While you were running around trying to protect your devices from pedestrian threats like ransomware and cryptojackers, another threat emerged under your nose: invisible malware. This new method of cyberattack can slide past firewalls, behind anti-malware programs and into your most precious data. As you might imagine, this malware has the security community shook — which means you need to learn more about the threat and how you can stay safe, pronto.
How Invisible Malware Works
The name is a bit misleading. After all, most malware doesn’t try to be visible; it tends to hide behind more legitimate-sounding software to infiltrate computers and steal data.
However, the difference is that even if you can’t see regular malware, your computer and your antivirus programs can.
Your security suite has a list of malware signatures that it can compare against all newly downloaded files, and newer, more advanced security software can even identify malware it has never seen before by executing files in virtual environments and quarantining any application with suspicious behavior.
However, invisible malware isn’t anything like typical malware. In fact, because invisible malware leaves essentially no trace behind, experts aren’t entirely sure how it works.
Generally, it seems that attackers take advantage of tools that are common to nearly every computer, like Windows Management
Because these tools have been incorporated into the workflow within businesses, it’s easy for attackers to hit a high number of machines — and because programs like PowerShell and WMI are legitimate, the commands they execute are believed to be legitimate.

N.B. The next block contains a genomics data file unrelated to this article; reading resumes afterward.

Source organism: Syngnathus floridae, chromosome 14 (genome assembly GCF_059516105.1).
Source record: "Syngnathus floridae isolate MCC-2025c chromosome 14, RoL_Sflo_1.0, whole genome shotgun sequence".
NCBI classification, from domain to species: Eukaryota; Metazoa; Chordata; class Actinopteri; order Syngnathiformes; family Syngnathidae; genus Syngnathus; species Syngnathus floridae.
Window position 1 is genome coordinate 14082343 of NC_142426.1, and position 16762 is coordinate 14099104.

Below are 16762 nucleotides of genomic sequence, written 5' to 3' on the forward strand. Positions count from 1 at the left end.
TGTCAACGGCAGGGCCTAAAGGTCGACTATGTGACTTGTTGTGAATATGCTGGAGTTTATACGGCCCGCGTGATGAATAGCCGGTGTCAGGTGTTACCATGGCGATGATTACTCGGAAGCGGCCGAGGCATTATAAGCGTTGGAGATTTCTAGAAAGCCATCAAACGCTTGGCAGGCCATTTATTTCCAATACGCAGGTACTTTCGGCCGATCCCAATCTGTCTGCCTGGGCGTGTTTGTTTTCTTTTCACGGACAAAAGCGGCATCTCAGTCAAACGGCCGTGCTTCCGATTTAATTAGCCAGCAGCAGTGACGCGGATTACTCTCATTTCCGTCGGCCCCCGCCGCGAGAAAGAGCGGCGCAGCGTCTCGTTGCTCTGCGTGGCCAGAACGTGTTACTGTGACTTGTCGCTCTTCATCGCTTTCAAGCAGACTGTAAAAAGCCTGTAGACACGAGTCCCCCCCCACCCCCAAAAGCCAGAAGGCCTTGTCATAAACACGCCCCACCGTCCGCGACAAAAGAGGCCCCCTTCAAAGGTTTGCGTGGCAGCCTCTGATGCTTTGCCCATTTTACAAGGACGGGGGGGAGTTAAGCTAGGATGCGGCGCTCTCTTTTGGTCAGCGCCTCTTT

As a result, antivirus programs don’t flag any wrongdoing, and
Another invisible technique applies what infosec professionals call Blue Pill malware. This malware is acquired like any other malware: through a corrupt link or download.
However, once it is installed, the malware runs a virtual rootkit on startup, which means it creates a virtual machine onto which your operating system is loaded. Because your antivirus is on your operating system, it won’t be able to identify the underlying malware — so attackers can do what they want with your data.
There are other forms of invisible malware, but evidence of them is few and far between.
As techniques are refined, attackers are becoming better at getting in and out without leaving any fingerprints, which makes it harder for security professionals to develop viable solutions.
Why Not Everyone Is at Risk
Fortunately, it doesn’t seem likely that you’ll be affected by invisible malware any time soon.
This type of malware was developed to hit machines and networks that can’t be reached the typical way —
The average consumer doesn’t have data valuable enough to spend so much time hacking in; cyber attackers won’t waste their pains and efforts creating this super-advanced malware so they can get your bank password or nudes.
Thus, there is no reason for you to panic about this threat — but that doesn’t mean you can relax on security entirely. Just because the latest and greatest threats don’t necessarily apply to you now, it doesn’t mean there aren’t plenty of other ways of successfully attacking your devices.
You definitely still need maximum security products on your computer and smartphone as well as network security if your home is equipped with other
Unless you are responsible for the internet security of an incredibly important company with extremely valuable data, there is not much reason for you to be concerned about invisible malware.
Likely, by the time invisible malware is applied to regular consumers like you, there will be plenty of security solutions capable of stopping it in its tracks.
In the meantime, you need to equip yourself with sufficient security hygiene, up-to-date antivirus tools and a good attitude about tech, so you can survive and thrive online.